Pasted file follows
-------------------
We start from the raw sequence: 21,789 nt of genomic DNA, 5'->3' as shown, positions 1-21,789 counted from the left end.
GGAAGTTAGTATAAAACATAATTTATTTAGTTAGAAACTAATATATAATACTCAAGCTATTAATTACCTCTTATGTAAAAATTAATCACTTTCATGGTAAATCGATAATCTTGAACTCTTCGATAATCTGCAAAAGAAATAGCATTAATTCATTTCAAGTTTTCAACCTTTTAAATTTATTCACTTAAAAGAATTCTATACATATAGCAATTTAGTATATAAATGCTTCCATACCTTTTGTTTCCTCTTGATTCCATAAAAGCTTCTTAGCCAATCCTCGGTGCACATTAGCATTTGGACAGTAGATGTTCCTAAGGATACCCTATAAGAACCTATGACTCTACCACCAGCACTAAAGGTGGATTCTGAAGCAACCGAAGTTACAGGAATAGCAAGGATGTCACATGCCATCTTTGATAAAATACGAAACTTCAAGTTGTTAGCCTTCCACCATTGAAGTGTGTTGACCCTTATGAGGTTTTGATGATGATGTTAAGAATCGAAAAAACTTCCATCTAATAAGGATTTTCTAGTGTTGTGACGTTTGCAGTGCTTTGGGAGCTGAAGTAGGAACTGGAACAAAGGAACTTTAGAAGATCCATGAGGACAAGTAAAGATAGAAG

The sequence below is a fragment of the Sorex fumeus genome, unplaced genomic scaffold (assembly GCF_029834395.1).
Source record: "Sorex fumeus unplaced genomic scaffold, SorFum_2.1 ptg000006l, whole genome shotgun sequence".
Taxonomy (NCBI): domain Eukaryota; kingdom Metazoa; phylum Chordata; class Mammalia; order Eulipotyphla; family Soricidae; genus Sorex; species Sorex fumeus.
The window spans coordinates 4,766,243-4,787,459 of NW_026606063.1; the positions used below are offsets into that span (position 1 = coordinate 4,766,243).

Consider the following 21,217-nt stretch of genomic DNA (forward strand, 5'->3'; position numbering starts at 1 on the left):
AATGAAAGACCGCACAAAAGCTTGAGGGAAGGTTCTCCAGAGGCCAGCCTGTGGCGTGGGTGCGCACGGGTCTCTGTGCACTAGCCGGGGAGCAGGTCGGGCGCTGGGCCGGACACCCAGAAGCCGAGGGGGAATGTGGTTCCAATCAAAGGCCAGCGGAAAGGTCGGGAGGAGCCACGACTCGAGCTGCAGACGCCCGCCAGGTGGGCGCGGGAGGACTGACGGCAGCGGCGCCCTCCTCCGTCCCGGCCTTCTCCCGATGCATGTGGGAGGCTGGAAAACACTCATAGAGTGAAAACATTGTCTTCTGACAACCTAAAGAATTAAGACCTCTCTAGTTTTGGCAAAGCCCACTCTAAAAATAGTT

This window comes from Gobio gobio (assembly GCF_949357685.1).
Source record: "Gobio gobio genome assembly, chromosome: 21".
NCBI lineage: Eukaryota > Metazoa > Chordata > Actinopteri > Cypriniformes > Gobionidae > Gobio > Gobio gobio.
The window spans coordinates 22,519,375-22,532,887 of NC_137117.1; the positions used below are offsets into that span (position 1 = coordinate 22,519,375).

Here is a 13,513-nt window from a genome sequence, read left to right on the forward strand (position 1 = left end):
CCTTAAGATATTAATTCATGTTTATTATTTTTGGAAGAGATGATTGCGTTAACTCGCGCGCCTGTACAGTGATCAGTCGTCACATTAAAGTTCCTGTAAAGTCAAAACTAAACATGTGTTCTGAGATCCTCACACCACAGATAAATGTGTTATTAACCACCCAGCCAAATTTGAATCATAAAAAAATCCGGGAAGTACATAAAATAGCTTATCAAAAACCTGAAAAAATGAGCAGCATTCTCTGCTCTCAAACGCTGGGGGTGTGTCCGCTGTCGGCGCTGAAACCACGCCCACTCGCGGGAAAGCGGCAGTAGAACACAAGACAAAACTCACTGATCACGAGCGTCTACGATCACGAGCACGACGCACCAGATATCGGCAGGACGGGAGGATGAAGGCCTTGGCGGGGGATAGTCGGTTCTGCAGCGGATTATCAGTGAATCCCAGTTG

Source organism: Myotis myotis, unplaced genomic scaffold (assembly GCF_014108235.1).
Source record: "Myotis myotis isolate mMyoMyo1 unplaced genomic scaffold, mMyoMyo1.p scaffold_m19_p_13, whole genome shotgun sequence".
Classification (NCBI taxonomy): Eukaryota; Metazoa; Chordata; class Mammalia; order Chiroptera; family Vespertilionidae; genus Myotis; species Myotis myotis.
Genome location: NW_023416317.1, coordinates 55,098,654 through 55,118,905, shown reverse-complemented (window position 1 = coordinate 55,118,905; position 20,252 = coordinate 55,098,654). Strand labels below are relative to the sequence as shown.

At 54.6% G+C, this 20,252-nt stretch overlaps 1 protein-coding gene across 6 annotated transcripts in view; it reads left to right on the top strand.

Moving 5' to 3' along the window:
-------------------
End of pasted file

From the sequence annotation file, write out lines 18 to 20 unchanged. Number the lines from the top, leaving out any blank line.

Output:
Genome location: NW_023416317.1, coordinates 55,098,654 through 55,118,905, shown reverse-complemented (window position 1 = coordinate 55,118,905; position 20,252 = coordinate 55,098,654). Strand labels below are relative to the sequence as shown.

At 54.6% G+C, this 20,252-nt stretch overlaps 1 protein-coding gene across 6 annotated transcripts in view; it reads left to right on the top strand.

Moving 5' to 3' along the window: